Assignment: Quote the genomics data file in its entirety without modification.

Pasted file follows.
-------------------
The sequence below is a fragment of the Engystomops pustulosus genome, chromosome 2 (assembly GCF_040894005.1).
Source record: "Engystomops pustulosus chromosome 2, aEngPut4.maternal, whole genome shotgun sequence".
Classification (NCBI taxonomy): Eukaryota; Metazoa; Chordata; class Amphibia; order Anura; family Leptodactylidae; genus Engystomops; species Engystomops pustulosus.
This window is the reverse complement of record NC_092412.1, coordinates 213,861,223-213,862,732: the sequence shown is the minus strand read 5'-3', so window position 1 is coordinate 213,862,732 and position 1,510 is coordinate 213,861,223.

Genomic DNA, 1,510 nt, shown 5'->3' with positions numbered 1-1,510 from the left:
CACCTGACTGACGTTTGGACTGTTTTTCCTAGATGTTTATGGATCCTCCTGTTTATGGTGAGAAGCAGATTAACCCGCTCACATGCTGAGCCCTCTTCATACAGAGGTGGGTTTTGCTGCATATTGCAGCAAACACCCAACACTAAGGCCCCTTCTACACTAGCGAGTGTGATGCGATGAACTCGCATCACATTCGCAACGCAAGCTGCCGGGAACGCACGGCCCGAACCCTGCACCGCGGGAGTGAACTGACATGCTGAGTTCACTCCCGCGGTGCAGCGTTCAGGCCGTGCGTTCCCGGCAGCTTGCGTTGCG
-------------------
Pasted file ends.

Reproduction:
The sequence below is a fragment of the Engystomops pustulosus genome, chromosome 2 (assembly GCF_040894005.1).
Source record: "Engystomops pustulosus chromosome 2, aEngPut4.maternal, whole genome shotgun sequence".
Classification (NCBI taxonomy): Eukaryota; Metazoa; Chordata; class Amphibia; order Anura; family Leptodactylidae; genus Engystomops; species Engystomops pustulosus.
This window is the reverse complement of record NC_092412.1, coordinates 213,861,223-213,862,732: the sequence shown is the minus strand read 5'-3', so window position 1 is coordinate 213,862,732 and position 1,510 is coordinate 213,861,223.

Genomic DNA, 1,510 nt, shown 5'->3' with positions numbered 1-1,510 from the left:
CACCTGACTGACGTTTGGACTGTTTTTCCTAGATGTTTATGGATCCTCCTGTTTATGGTGAGAAGCAGATTAACCCGCTCACATGCTGAGCCCTCTTCATACAGAGGTGGGTTTTGCTGCATATTGCAGCAAACACCCAACACTAAGGCCCCTTCTACACTAGCGAGTGTGATGCGATGAACTCGCATCACATTCGCAACGCAAGCTGCCGGGAACGCACGGCCCGAACCCTGCACCGCGGGAGTGAACTGACATGCTGAGTTCACTCCCGCGGTGCAGCGTTCAGGCCGTGCGTTCCCGGCAGCTTGCGTTGCG